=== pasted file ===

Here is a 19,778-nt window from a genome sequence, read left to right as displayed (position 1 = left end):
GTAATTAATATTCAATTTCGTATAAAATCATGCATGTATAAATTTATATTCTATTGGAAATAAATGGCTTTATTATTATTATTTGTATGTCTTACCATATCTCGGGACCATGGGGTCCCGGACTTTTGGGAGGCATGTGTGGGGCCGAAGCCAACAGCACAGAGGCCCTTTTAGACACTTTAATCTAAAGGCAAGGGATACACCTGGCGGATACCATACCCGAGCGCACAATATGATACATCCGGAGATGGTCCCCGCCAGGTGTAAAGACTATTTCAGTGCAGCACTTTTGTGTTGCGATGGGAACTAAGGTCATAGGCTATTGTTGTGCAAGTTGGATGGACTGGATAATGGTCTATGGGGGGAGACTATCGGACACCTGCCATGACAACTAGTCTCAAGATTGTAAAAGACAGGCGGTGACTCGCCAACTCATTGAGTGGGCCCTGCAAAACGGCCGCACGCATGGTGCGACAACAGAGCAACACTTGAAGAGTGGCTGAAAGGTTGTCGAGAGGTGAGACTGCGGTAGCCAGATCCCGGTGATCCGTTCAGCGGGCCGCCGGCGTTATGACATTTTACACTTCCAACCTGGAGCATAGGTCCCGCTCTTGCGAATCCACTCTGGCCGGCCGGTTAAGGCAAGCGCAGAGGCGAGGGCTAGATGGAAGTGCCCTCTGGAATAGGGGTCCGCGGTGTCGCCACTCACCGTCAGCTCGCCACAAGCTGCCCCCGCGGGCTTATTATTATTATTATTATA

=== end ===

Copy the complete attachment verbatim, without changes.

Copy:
Here is a 19,778-nt window from a genome sequence, read left to right as displayed (position 1 = left end):
GTAATTAATATTCAATTTCGTATAAAATCATGCATGTATAAATTTATATTCTATTGGAAATAAATGGCTTTATTATTATTATTTGTATGTCTTACCATATCTCGGGACCATGGGGTCCCGGACTTTTGGGAGGCATGTGTGGGGCCGAAGCCAACAGCACAGAGGCCCTTTTAGACACTTTAATCTAAAGGCAAGGGATACACCTGGCGGATACCATACCCGAGCGCACAATATGATACATCCGGAGATGGTCCCCGCCAGGTGTAAAGACTATTTCAGTGCAGCACTTTTGTGTTGCGATGGGAACTAAGGTCATAGGCTATTGTTGTGCAAGTTGGATGGACTGGATAATGGTCTATGGGGGGAGACTATCGGACACCTGCCATGACAACTAGTCTCAAGATTGTAAAAGACAGGCGGTGACTCGCCAACTCATTGAGTGGGCCCTGCAAAACGGCCGCACGCATGGTGCGACAACAGAGCAACACTTGAAGAGTGGCTGAAAGGTTGTCGAGAGGTGAGACTGCGGTAGCCAGATCCCGGTGATCCGTTCAGCGGGCCGCCGGCGTTATGACATTTTACACTTCCAACCTGGAGCATAGGTCCCGCTCTTGCGAATCCACTCTGGCCGGCCGGTTAAGGCAAGCGCAGAGGCGAGGGCTAGATGGAAGTGCCCTCTGGAATAGGGGTCCGCGGTGTCGCCACTCACCGTCAGCTCGCCACAAGCTGCCCCCGCGGGCTTATTATTATTATTATTATA